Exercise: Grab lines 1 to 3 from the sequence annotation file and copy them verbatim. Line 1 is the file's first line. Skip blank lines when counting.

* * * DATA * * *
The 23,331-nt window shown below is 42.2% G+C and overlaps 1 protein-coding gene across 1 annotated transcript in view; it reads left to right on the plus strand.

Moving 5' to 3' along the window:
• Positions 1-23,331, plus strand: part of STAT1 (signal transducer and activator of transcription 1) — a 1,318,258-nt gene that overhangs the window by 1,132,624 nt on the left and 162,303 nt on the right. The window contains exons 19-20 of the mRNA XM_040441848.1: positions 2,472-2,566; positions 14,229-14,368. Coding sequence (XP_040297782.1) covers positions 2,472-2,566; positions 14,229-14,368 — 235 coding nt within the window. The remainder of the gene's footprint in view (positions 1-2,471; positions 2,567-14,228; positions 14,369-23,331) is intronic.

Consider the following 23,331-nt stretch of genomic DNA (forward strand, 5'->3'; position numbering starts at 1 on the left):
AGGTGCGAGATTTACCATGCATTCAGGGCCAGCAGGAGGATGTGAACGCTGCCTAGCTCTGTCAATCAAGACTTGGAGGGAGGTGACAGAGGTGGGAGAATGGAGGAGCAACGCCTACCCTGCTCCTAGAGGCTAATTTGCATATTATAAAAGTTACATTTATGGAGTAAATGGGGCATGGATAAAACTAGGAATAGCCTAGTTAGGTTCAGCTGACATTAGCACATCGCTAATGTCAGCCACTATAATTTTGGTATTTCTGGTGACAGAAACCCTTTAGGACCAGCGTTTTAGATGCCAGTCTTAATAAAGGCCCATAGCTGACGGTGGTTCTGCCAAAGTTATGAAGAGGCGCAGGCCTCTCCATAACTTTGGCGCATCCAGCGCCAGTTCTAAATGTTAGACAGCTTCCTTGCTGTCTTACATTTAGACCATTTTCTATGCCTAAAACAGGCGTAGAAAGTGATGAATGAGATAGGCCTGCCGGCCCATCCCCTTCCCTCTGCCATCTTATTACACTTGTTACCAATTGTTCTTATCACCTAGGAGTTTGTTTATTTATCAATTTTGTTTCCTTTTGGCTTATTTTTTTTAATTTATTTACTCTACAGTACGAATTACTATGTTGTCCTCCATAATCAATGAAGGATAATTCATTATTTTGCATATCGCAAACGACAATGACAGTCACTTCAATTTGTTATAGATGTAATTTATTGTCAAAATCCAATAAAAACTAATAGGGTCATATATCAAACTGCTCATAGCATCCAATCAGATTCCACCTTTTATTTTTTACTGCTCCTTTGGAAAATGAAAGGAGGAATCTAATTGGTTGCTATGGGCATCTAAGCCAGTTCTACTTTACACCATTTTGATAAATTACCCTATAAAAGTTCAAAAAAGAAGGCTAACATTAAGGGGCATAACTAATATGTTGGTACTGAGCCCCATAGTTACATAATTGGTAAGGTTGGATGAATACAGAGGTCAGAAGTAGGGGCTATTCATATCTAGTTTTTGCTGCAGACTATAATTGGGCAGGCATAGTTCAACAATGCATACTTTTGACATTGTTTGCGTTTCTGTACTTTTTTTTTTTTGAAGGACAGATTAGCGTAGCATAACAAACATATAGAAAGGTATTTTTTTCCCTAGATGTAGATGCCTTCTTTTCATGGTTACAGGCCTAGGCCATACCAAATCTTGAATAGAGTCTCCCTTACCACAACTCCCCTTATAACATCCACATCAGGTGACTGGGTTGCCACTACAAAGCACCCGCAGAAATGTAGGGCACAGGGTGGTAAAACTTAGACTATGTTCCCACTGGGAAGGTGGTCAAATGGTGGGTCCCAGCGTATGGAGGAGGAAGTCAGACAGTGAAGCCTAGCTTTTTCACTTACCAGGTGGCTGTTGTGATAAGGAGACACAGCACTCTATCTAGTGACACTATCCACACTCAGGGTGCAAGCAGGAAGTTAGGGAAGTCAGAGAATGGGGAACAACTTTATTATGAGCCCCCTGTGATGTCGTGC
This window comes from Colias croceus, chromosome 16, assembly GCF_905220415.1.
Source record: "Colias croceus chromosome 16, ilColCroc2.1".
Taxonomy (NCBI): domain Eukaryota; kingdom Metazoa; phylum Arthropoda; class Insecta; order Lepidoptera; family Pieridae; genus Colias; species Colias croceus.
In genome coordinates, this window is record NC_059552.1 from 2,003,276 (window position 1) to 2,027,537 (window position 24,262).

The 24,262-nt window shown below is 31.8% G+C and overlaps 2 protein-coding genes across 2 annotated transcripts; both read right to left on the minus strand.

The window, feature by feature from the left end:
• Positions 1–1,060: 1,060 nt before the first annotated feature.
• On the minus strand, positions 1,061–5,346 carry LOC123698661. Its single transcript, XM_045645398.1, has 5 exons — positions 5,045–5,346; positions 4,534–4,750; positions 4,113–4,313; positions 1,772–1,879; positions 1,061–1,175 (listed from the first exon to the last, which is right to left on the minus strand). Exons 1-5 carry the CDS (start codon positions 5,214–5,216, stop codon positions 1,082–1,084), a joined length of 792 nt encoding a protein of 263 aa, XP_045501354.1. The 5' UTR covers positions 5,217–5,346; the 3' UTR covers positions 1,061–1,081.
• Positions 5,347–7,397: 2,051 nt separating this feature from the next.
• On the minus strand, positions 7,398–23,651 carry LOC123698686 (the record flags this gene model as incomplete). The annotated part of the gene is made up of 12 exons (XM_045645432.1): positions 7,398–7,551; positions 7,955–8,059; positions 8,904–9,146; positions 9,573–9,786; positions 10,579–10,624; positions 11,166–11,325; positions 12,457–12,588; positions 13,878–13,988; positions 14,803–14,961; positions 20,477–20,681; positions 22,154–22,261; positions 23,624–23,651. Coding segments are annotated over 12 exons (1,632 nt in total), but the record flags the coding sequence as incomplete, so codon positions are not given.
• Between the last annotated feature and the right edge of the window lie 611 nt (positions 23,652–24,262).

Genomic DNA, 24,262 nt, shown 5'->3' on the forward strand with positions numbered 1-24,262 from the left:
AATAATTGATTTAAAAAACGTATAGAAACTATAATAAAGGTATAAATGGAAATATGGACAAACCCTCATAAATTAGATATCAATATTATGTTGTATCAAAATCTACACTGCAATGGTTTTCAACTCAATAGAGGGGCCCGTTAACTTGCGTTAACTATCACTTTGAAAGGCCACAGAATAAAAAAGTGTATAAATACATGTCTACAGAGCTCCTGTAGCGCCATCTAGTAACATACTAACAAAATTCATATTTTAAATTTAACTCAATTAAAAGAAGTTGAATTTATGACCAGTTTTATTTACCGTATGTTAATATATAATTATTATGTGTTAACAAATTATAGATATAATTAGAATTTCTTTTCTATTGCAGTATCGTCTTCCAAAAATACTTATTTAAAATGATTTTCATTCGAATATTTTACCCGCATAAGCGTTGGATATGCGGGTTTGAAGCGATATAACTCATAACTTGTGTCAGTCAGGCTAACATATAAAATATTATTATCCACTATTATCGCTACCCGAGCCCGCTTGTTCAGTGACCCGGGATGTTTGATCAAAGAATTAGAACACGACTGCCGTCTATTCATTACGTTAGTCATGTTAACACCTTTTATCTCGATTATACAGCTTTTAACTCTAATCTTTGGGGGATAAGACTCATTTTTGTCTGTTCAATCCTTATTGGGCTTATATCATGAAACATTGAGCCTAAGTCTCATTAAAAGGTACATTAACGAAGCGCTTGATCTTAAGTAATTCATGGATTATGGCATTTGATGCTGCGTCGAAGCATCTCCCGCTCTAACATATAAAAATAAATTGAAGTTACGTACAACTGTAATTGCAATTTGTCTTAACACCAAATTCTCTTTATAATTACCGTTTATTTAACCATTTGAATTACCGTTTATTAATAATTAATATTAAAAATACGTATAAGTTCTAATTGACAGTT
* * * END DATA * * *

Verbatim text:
The 23,331-nt window shown below is 42.2% G+C and overlaps 1 protein-coding gene across 1 annotated transcript in view; it reads left to right on the plus strand.

Moving 5' to 3' along the window:
• Positions 1-23,331, plus strand: part of STAT1 (signal transducer and activator of transcription 1) — a 1,318,258-nt gene that overhangs the window by 1,132,624 nt on the left and 162,303 nt on the right. The window contains exons 19-20 of the mRNA XM_040441848.1: positions 2,472-2,566; positions 14,229-14,368. Coding sequence (XP_040297782.1) covers positions 2,472-2,566; positions 14,229-14,368 — 235 coding nt within the window. The remainder of the gene's footprint in view (positions 1-2,471; positions 2,567-14,228; positions 14,369-23,331) is intronic.